My fascination with my international class continues… The other day I was thinking how I lived through the end of Apartheid in South Africa as a child. I wondered if there were other people in my class who had lived through significant national moments – moments that we heard about on the news – as a child. And so, I thought I would start a little mini series within my blog about it.
For the first “episode” of this mini series a classmate from Russia wrote for us about her experience of the end of the USSR and the years that followed…
“I remember when the USSR collapsed”
“Mom, what’s his name?”
“His is name is Mikhail” replied my mother when I first saw my new-born brother in May,1990.
“Mikhail Sergeevich Gorbachev”, jokingly said my father because the first and the middle names of my brother were exactly the same as the names of the first president of the USSR, quite popular at that time. Little did my parents know that just in one and a half years Mikhail Gorbachev would declare collapse of the Soviet Union and the country, where we were all born would not even exist.
Lihie devyanostie (“Turbulent 90’s”) as we call them in Russia had quite an impact on my family. Trade and import crashed into the country all at once as soon as the borders opened up; and everyone was so overwhelmed with the abundant variety of imported things, which the Soviet Union couldn’t offer. So did I. Chupa Chups, Twix, Mars, Snikers, bubble gum, bright and colorful winter jackets, amazing toys to name a few. Back in those times the thought that Russian chocolate, for instance, was one of the best in the world and definitely its quality couldn’t be compared with Bounty’s, had never popped up in my head. Instead, my friends and I were eagerly waiting for the pocket money just to run chasing each other to the nearest (or most probably farthest) shop to buy 10 pieces of “Love is…” gum and check what love actually is. The cards inside this gum were our main source of information about such a mysterious feeling.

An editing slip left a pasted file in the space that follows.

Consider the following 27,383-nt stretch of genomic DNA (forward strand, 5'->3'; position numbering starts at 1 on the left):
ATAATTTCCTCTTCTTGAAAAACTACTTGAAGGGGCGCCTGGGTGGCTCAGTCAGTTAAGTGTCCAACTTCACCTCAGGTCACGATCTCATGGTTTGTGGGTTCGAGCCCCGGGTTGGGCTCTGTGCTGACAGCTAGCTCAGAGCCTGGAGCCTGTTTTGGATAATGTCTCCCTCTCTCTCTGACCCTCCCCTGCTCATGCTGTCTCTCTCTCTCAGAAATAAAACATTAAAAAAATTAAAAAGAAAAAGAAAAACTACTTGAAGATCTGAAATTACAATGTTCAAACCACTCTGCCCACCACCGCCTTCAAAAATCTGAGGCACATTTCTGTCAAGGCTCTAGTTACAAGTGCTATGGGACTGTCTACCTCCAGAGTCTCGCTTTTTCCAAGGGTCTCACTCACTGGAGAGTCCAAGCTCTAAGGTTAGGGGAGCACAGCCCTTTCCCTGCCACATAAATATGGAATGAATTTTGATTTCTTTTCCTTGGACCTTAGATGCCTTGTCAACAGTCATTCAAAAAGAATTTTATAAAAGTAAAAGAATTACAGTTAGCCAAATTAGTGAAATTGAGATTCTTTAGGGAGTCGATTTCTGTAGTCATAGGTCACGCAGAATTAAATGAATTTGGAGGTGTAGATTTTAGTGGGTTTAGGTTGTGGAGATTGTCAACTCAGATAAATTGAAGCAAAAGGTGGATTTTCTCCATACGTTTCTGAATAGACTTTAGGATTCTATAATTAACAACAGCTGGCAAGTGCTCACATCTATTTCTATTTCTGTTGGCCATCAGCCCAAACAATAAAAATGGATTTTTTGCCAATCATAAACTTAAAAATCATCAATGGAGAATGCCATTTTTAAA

Later on, my father was seriously injured in the car accident so that he couldn’t move his feet and hands at first. But, fortunately and due to my mom’s help and his will, he recovered, but not to the extent to continue working as a surgeon – job of his life. Life sometimes has many surprises, and you never know how you will be earning for a living. My father opened a small bakery business in collaboration with his friends. I remember smell of the fresh bread in the morning and father, whom I saw only late at night due the extreme busyness. Sometimes I could stop by his shop after school and feel myself as Alice in the Wonderland, wonders of which began from the smell of yeast mixed with cinnamon, and chocolate, adding the finishing touch to the products ensemble of the “Queen” bakery.
If asked “What is the most powerful memory from my childhood after break down of the USSR”, I would name three things:
- Soap operas from Brazil;
- Wide choice of products and clothes;
- Pop-music that suddenly replaced songs of Robertino Loreti taught at first and second grade of the school (as an echo of the Soviet Union culture).
Some things that every second girl had or dreamt about during the 90’s: